The Grapevine

Previously-Scrapped Alzheimer's Drug May Be Effective After All

In one of the most unexpected comebacks of the scientific and medical world, a once-shelved Alzheimer’s drug is given a new lease on life because new data shows that it may be effective after all. Made to slow the progression of the neurological disease, the drug was previously scrapped earlier this year because of preliminary results that are otherwise lackluster, although two new clinical trials suggest that people may actually benefit from it.

Comeback Drug

According to the report published Thursday by the company behind it, the drug called aducanumab has shown an improvement in results since the first time it was initially tested. People who took the highest amounts of it were able to decline by about 30 percent less, which is a common measure of scale when it comes to the progression of Alzheimer’s. The people who took it were compared to people who just took placebo, according to Samantha Haeberlein of the biotechnology company Biogen, who reported the findings at the Clinical Trials on Alzheimer’s Disease meeting in San Diego. As a result, Cambridge-based Biogen is now planning to seek approval from the U.S. Food and Drug Administration in early 2020 to be able to mass-produce the drug and hopefully bring it to more people who are in need of it.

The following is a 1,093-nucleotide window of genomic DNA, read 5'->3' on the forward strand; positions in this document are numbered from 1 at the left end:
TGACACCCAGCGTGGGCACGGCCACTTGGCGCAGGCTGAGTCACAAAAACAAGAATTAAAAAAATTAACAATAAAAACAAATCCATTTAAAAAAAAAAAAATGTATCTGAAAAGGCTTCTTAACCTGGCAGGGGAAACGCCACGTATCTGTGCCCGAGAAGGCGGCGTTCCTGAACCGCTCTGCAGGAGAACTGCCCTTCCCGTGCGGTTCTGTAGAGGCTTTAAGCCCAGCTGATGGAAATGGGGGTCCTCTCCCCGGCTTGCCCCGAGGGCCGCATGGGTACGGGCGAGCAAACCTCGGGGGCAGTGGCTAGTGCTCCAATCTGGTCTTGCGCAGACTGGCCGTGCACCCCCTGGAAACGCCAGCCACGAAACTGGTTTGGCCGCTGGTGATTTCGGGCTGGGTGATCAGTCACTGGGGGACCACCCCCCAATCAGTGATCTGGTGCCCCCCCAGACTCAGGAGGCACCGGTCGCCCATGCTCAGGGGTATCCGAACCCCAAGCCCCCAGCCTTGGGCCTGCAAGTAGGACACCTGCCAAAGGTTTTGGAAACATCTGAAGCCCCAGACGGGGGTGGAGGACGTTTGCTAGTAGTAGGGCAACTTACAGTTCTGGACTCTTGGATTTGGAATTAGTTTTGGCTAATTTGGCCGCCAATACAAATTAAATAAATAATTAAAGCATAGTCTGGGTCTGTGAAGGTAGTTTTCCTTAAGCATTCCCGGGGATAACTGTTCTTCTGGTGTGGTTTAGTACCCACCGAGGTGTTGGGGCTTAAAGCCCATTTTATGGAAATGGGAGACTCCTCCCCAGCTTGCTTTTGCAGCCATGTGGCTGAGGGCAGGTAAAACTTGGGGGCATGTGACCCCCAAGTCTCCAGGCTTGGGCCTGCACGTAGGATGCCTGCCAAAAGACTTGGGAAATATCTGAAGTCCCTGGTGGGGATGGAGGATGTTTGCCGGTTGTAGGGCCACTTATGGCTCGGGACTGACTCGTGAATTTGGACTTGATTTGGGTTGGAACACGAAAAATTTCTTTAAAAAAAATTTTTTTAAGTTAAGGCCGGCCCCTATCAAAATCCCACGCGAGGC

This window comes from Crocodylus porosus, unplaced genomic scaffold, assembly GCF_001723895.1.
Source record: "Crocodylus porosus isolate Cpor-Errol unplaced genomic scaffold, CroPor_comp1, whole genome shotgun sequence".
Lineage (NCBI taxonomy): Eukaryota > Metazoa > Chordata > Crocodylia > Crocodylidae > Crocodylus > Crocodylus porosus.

“The results are exhilarating, not just to the scientific community but our patients as well,” Sharon Cohen, a behavioral neurologist at the Toronto Memory Program, said during a panel discussion at the meeting. Receiving funding from Biogen, Cohen also participated in the trials.

As per Rebecca Edelmayer, director of scientific engagement for the Alzheimer’s Association in Chicago , the presentation “marks an important moment for the Alzheimer’s field.” As a disease, Alzheimer’s can be destructive because it slowly kills the cells that our brain uses, causing our cognitive functions to decay, making us more forgetful. It also affects our ability to think clearly and navigate, and is common with older people.

However, the drug is not without its share of controversy since two major changes in the trials have left some researchers a bit wary about the results.

Alzheimer's A new game app affords early detection of Alzheimer's disease. geralt/Pixabay